Great Lakes Commission shares lessons learned from fight against internet sales of aquatic invasive species

Jul 12, 2022 | News and Announcements

Ann Arbor, Mich. – The Great Lakes Commission (GLC) today released a report on the second phase of its work to stop internet sales of aquatic invasive species (AIS) in the Great Lakes region. The GLC initiative, known as the Great Lakes Detector of Invasive Aquatics in Trade (GLDIATR), demonstrated that “web crawling” applications can be used to track the online sale of priority AIS and support the work of AIS researchers, outreach coordinators, managers, and law enforcement officials across the Great Lakes basin.

More than 185 nonnative aquatic species are currently established in the Great Lakes, and more are threatening to enter, including through a pathway known as organisms in trade – unintentional or intentional releases of animals and plants via the aquarium trade, nursery and water garden outlets, aquaculture, and the bait industry. Stopping the spread of AIS via this pathway is complicated by internet sales of organisms.

In 2010, the GLC started the GLDIATR effort to combat the trade of AIS over the internet. In phase two of the project, recently completed, the project team used different web crawlers to gather information on the availability of priority and high-risk AIS via online sales. More than 52,000 webpages were collected, which resulted in the identification of 299 sellers of AIS. The findings included websites in over 40 states and provinces, of which 67 sellers were found to reside in the Great Lakes region.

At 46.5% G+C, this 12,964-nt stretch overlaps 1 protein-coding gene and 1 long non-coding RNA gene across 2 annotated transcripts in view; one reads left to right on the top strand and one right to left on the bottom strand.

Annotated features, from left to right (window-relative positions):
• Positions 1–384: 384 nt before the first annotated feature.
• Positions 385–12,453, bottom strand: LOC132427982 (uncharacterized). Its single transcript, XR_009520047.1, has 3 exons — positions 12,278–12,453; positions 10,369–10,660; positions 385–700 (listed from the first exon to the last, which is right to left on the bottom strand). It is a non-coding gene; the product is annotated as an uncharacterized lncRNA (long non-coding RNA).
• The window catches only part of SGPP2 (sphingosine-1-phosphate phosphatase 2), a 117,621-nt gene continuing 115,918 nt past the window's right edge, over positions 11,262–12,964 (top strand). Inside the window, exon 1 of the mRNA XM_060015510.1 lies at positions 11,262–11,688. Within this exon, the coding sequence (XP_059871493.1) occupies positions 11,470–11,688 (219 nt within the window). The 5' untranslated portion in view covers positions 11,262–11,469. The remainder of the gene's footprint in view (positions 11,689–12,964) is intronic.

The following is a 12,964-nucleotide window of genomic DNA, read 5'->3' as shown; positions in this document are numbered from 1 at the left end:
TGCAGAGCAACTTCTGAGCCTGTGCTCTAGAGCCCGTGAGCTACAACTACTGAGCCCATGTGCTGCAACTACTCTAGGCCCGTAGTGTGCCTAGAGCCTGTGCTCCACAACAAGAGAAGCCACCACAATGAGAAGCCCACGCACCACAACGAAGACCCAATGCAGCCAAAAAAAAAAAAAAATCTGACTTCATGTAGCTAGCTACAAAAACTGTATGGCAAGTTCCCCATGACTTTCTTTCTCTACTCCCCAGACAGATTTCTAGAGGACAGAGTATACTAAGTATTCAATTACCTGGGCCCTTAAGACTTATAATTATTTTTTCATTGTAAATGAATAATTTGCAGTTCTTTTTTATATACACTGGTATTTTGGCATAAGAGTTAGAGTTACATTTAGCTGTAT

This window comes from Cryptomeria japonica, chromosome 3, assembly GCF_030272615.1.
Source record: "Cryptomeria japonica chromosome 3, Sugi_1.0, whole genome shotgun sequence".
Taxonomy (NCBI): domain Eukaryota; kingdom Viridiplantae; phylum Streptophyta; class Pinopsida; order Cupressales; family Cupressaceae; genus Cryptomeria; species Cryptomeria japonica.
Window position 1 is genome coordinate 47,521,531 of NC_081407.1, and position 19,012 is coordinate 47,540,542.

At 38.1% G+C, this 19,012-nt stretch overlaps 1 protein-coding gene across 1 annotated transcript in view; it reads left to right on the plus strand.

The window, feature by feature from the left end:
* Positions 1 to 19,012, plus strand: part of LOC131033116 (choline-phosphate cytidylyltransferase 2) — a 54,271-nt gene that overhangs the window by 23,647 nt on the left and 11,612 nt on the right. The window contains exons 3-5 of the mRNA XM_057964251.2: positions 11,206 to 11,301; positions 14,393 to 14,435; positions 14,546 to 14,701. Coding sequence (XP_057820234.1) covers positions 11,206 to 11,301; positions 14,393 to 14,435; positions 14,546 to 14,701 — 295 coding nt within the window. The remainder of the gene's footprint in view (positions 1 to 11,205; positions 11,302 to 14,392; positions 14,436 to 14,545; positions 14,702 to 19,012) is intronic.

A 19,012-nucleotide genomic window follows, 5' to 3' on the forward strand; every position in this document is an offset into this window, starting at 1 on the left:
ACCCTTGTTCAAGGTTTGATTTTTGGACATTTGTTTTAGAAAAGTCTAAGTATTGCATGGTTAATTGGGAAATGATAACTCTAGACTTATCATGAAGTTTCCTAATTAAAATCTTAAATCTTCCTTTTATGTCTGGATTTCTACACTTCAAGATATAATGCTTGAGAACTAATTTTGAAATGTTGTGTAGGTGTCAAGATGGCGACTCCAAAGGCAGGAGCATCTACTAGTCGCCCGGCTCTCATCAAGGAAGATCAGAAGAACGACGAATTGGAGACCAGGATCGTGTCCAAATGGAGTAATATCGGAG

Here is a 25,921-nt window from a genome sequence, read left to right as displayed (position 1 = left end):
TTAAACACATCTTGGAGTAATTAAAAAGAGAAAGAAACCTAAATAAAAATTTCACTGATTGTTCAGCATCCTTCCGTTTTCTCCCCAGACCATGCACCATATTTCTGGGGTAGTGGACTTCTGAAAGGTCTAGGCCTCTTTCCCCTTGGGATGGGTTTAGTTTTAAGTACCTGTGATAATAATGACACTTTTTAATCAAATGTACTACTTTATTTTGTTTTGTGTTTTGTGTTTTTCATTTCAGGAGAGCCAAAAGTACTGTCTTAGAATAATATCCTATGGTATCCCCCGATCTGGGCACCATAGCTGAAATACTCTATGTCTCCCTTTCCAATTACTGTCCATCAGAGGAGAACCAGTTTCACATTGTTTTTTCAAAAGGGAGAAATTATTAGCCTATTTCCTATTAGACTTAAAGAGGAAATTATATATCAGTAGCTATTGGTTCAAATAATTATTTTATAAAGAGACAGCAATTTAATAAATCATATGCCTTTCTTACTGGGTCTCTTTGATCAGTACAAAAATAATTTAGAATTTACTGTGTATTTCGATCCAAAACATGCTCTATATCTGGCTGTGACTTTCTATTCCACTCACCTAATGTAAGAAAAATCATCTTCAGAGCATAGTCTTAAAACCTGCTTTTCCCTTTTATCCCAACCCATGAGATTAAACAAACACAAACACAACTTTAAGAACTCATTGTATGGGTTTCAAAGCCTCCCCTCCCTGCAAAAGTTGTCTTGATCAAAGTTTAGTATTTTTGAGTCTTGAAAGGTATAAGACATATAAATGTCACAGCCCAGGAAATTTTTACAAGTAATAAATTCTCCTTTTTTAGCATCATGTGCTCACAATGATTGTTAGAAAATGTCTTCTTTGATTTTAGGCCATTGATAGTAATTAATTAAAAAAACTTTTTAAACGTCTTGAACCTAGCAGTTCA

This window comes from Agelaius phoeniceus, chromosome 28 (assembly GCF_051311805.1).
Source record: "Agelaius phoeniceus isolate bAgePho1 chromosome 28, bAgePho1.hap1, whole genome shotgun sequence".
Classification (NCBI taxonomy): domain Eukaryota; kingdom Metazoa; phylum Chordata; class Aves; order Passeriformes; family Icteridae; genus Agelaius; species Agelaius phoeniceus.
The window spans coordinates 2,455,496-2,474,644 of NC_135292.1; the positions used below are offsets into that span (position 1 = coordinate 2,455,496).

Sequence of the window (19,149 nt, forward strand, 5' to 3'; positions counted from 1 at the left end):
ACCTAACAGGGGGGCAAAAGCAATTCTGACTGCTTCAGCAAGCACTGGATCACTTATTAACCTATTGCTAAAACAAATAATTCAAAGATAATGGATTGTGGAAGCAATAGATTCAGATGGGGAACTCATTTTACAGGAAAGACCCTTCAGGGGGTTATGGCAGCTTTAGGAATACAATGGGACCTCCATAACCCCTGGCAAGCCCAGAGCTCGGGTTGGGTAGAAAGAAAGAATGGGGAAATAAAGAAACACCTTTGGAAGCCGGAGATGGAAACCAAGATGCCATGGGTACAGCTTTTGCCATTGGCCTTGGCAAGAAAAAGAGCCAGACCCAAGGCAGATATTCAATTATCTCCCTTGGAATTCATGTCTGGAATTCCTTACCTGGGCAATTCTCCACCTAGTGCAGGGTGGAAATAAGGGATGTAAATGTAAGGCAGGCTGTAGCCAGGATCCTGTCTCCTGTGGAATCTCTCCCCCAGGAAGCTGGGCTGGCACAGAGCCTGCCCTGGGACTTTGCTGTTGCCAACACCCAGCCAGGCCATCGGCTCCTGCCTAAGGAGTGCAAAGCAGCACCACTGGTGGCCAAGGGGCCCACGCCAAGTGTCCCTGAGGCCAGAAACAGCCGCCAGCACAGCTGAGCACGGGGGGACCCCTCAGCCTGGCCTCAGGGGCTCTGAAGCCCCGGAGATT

To help facilitate behavior change, the GLC worked with an advisory committee to reach out to identified sellers. The GLC was able to confirm a behavior change in 42 sellers following outreach (i.e., the seller was no longer selling the species of concern, or added additional shipping restrictions to their listing).

“The Great Lakes remain far too vulnerable to the introduction and spread of aquatic invasive species, which are a huge ecological and economic threat to the region,” said Todd L. Ambs, chair of the GLC. “To combat this threat in 2022, we need new and innovative approaches like those explored by our GLDIATR project. The Great Lakes Commission is excited to share lessons learned and looks forward to working with our partners on this work in the future.”

For more information on the GLC’s work to stop aquatic invasive species in the Great Lakes basin, visit

The Great Lakes Commission, led by chair Todd L. Ambs, deputy secretary of the Wisconsin Department of Natural Resources (retired), is a binational government agency established in 1955 to protect the Great Lakes and the economies and ecosystems they support. Its membership includes leaders from the eight U.S. states and two Canadian provinces in the Great Lakes basin. The GLC recommends policies and practices to balance the use, development, and conservation of the water resources of the Great Lakes and brings the region together to work on issues that no single community, state, province, or nation can tackle alone. Learn more at


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